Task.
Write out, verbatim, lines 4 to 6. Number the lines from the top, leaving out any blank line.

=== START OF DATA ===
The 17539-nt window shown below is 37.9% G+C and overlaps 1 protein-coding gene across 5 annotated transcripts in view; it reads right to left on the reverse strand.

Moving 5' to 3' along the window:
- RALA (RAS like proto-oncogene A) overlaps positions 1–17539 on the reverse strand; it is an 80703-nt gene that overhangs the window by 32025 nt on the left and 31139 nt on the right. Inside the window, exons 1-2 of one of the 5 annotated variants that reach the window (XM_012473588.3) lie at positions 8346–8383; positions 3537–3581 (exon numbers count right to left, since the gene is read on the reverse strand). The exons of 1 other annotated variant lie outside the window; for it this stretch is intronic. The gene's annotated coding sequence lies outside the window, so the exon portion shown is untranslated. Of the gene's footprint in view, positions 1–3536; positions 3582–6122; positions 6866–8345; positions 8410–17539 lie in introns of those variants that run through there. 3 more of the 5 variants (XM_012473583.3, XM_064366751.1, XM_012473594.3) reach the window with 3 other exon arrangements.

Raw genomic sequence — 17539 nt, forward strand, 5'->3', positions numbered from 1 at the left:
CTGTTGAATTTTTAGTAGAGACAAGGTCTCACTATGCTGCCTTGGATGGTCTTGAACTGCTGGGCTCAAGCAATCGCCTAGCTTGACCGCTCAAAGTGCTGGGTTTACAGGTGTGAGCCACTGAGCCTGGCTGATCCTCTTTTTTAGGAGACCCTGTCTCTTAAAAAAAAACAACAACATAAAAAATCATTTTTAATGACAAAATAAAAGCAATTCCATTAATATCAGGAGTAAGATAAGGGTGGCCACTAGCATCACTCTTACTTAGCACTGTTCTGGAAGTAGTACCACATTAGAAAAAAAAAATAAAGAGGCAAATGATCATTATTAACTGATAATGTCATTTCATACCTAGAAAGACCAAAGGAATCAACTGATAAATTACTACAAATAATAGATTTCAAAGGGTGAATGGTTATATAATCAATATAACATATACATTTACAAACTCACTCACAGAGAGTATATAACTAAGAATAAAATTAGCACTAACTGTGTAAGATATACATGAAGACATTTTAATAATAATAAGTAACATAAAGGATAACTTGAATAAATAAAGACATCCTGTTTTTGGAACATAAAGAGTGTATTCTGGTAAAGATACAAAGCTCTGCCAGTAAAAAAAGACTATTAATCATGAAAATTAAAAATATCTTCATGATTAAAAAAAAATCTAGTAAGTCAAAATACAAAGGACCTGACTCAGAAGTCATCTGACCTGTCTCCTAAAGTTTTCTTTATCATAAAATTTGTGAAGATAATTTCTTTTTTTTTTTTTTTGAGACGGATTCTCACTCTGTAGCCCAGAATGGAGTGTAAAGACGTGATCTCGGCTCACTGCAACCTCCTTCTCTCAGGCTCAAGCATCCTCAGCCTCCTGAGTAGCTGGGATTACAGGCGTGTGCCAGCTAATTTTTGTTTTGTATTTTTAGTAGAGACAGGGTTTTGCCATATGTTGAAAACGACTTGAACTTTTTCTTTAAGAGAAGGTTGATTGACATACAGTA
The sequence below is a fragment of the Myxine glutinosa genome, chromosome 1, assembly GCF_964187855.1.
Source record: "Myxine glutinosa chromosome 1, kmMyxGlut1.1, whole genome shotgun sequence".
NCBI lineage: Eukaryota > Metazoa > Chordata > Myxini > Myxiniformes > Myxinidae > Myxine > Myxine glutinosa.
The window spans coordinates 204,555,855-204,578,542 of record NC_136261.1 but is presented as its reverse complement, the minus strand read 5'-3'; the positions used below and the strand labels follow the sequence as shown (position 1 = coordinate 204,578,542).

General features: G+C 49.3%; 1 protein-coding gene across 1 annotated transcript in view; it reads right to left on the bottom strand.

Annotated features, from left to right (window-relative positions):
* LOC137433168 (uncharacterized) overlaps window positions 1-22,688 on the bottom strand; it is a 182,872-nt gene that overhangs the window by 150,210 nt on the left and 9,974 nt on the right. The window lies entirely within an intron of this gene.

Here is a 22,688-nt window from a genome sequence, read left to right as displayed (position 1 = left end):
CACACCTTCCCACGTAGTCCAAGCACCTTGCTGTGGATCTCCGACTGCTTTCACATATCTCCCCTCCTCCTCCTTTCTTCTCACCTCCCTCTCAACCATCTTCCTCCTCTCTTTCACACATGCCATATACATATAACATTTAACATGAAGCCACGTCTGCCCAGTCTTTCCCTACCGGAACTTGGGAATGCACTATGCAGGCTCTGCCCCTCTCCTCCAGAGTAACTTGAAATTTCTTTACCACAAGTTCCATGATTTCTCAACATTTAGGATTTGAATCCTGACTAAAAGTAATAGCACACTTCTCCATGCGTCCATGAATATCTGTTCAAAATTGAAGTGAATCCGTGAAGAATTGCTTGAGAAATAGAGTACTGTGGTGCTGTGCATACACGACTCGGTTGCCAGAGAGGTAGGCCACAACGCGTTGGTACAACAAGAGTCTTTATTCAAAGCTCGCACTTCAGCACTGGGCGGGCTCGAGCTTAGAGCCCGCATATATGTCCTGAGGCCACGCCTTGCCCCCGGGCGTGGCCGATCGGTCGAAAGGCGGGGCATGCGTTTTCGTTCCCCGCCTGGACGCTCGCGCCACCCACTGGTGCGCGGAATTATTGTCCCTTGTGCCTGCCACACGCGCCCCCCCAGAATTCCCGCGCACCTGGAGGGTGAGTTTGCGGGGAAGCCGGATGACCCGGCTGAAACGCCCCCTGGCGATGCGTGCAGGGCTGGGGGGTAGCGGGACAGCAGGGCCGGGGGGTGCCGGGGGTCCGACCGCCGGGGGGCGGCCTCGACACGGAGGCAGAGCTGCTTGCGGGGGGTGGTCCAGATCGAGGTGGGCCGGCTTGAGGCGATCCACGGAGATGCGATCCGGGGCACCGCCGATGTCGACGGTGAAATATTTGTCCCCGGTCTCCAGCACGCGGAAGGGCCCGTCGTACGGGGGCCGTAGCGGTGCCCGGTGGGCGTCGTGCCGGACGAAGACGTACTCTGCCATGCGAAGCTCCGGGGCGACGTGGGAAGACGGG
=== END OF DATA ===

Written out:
Raw genomic sequence — 17539 nt, forward strand, 5'->3', positions numbered from 1 at the left:
CTGTTGAATTTTTAGTAGAGACAAGGTCTCACTATGCTGCCTTGGATGGTCTTGAACTGCTGGGCTCAAGCAATCGCCTAGCTTGACCGCTCAAAGTGCTGGGTTTACAGGTGTGAGCCACTGAGCCTGGCTGATCCTCTTTTTTAGGAGACCCTGTCTCTTAAAAAAAAACAACAACATAAAAAATCATTTTTAATGACAAAATAAAAGCAATTCCATTAATATCAGGAGTAAGATAAGGGTGGCCACTAGCATCACTCTTACTTAGCACTGTTCTGGAAGTAGTACCACATTAGAAAAAAAAAATAAAGAGGCAAATGATCATTATTAACTGATAATGTCATTTCATACCTAGAAAGACCAAAGGAATCAACTGATAAATTACTACAAATAATAGATTTCAAAGGGTGAATGGTTATATAATCAATATAACATATACATTTACAAACTCACTCACAGAGAGTATATAACTAAGAATAAAATTAGCACTAACTGTGTAAGATATACATGAAGACATTTTAATAATAATAAGTAACATAAAGGATAACTTGAATAAATAAAGACATCCTGTTTTTGGAACATAAAGAGTGTATTCTGGTAAAGATACAAAGCTCTGCCAGTAAAAAAAGACTATTAATCATGAAAATTAAAAATATCTTCATGATTAAAAAAAAATCTAGTAAGTCAAAATACAAAGGACCTGACTCAGAAGTCATCTGACCTGTCTCCTAAAGTTTTCTTTATCATAAAATTTGTGAAGATAATTTCTTTTTTTTTTTTTTTGAGACGGATTCTCACTCTGTAGCCCAGAATGGAGTGTAAAGACGTGATCTCGGCTCACTGCAACCTCCTTCTCTCAGGCTCAAGCATCCTCAGCCTCCTGAGTAGCTGGGATTACAGGCGTGTGCCAGCTAATTTTTGTTTTGTATTTTTAGTAGAGACAGGGTTTTGCCATATGTTGAAAACGACTTGAACTTTTTCTTTAAGAGAAGGTTGATTGACATACAGTA
The sequence below is a fragment of the Myxine glutinosa genome, chromosome 1, assembly GCF_964187855.1.